By doing so, we normalized the data points so our metrics for similar items could be collected. If you had an incident, a case, a defect from a code scan, or even a defect coming in from internal test, all of these would have the same data point so we could pull out similar metrics from them.
What that also helped us to do was eliminate point to point mappings and reuse the models, which meant integrating and maintenance of our synchronizations to reduce the overhead reviews by about 80%, which also helped us along the line.
Step 3: Take stock of what we had
Now that we had an idea of what we needed to flow and we had the models ready, we needed to start thinking about the integrations.
We started by looking at what we had at the moment. We were okay on the CICD line. We had integrated our Jira release pipeline so we had metrics like cycle times from commit to release. We had already integrated our ITSM to our Jira. Which meant we had meantime to resolution for our defects. We also were measuring our performance of the engineering team through metrics like throughput and epic burn down. That was all great.
The problem was that all of these were focused on the engineering side of things and they were siloed in that world. Which meant that they were not linked to business priorities and product priorities.
The other key thing that was missing was a sense of true lead time from the point where a customer raises a request to the point where we fulfill that request.
Step 4: Connect feature to release
To help this, we started one step upstream and started the target process. We knew that a lot of the frustrations we had within the organization were due to all of the overhead that it took to keep the product teams and the engineering teams in sync. This led us is an integration for our features to epics, and as soon as we did, it enabled these two teams to understand one other’s priorities.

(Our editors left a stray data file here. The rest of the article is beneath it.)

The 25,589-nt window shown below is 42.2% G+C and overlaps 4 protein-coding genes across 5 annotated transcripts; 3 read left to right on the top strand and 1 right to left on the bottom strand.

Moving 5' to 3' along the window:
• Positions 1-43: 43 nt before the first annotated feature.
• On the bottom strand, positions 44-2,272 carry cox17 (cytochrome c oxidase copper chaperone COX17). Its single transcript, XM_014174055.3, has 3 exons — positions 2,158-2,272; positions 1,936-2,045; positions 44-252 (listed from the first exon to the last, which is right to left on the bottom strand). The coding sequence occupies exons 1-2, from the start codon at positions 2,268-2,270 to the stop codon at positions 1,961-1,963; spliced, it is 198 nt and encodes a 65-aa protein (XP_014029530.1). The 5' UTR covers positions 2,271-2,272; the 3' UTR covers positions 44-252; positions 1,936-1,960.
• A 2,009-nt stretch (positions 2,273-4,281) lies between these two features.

There was a better flow of information. We were able to track how long it took for a piece of work to go from the point it was accepted by our product owner all the way to the point it was released. We were also able to see how it performed across the entire process between product management and development. We called this flow time and it became one of the key metrics that we measured.
Secondly, as we examined some of these metrics, we realized we could break down all the value-adding work into four key categories:
- Feature work
- Technical debt
We also realized we could map out our finite resources and understand how we’re allocating between these four work items. We did that for every one of our product so we could define the direction depending on the priorities for each of those products at that point.